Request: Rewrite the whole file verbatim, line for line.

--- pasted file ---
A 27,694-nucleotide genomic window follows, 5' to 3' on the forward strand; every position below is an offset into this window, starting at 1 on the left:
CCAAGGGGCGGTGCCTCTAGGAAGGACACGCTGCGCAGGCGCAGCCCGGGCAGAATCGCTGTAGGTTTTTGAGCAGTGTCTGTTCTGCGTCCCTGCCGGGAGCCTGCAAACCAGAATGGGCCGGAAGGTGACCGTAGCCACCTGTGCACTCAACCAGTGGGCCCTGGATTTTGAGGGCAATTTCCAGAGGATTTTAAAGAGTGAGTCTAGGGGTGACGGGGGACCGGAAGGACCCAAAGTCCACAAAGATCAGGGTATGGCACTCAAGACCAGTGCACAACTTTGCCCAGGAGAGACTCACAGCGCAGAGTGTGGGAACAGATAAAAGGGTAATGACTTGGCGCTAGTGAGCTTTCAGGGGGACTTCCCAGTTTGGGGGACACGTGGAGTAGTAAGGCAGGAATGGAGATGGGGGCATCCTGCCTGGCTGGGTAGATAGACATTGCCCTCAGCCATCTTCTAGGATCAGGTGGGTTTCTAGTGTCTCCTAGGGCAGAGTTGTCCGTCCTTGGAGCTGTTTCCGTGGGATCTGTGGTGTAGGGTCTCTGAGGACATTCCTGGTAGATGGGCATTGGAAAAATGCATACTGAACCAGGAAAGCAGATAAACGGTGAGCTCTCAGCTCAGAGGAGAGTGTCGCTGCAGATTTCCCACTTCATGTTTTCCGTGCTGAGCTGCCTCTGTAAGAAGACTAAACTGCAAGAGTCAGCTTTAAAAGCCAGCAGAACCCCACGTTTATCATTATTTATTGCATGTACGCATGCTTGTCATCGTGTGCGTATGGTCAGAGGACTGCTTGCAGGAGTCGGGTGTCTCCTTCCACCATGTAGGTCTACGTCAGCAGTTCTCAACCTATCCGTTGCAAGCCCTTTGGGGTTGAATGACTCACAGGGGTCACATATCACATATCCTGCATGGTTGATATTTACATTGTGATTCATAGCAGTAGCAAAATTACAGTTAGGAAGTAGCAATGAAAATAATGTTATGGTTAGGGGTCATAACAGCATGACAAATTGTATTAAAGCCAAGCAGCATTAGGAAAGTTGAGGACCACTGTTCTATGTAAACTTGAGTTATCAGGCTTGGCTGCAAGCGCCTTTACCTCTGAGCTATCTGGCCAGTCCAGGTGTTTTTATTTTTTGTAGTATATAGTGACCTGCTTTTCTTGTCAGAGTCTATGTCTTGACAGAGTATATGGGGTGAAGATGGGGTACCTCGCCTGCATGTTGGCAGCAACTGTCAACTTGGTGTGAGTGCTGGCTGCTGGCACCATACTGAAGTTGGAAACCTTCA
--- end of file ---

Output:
A 27,694-nucleotide genomic window follows, 5' to 3' on the forward strand; every position below is an offset into this window, starting at 1 on the left:
CCAAGGGGCGGTGCCTCTAGGAAGGACACGCTGCGCAGGCGCAGCCCGGGCAGAATCGCTGTAGGTTTTTGAGCAGTGTCTGTTCTGCGTCCCTGCCGGGAGCCTGCAAACCAGAATGGGCCGGAAGGTGACCGTAGCCACCTGTGCACTCAACCAGTGGGCCCTGGATTTTGAGGGCAATTTCCAGAGGATTTTAAAGAGTGAGTCTAGGGGTGACGGGGGACCGGAAGGACCCAAAGTCCACAAAGATCAGGGTATGGCACTCAAGACCAGTGCACAACTTTGCCCAGGAGAGACTCACAGCGCAGAGTGTGGGAACAGATAAAAGGGTAATGACTTGGCGCTAGTGAGCTTTCAGGGGGACTTCCCAGTTTGGGGGACACGTGGAGTAGTAAGGCAGGAATGGAGATGGGGGCATCCTGCCTGGCTGGGTAGATAGACATTGCCCTCAGCCATCTTCTAGGATCAGGTGGGTTTCTAGTGTCTCCTAGGGCAGAGTTGTCCGTCCTTGGAGCTGTTTCCGTGGGATCTGTGGTGTAGGGTCTCTGAGGACATTCCTGGTAGATGGGCATTGGAAAAATGCATACTGAACCAGGAAAGCAGATAAACGGTGAGCTCTCAGCTCAGAGGAGAGTGTCGCTGCAGATTTCCCACTTCATGTTTTCCGTGCTGAGCTGCCTCTGTAAGAAGACTAAACTGCAAGAGTCAGCTTTAAAAGCCAGCAGAACCCCACGTTTATCATTATTTATTGCATGTACGCATGCTTGTCATCGTGTGCGTATGGTCAGAGGACTGCTTGCAGGAGTCGGGTGTCTCCTTCCACCATGTAGGTCTACGTCAGCAGTTCTCAACCTATCCGTTGCAAGCCCTTTGGGGTTGAATGACTCACAGGGGTCACATATCACATATCCTGCATGGTTGATATTTACATTGTGATTCATAGCAGTAGCAAAATTACAGTTAGGAAGTAGCAATGAAAATAATGTTATGGTTAGGGGTCATAACAGCATGACAAATTGTATTAAAGCCAAGCAGCATTAGGAAAGTTGAGGACCACTGTTCTATGTAAACTTGAGTTATCAGGCTTGGCTGCAAGCGCCTTTACCTCTGAGCTATCTGGCCAGTCCAGGTGTTTTTATTTTTTGTAGTATATAGTGACCTGCTTTTCTTGTCAGAGTCTATGTCTTGACAGAGTATATGGGGTGAAGATGGGGTACCTCGCCTGCATGTTGGCAGCAACTGTCAACTTGGTGTGAGTGCTGGCTGCTGGCACCATACTGAAGTTGGAAACCTTCA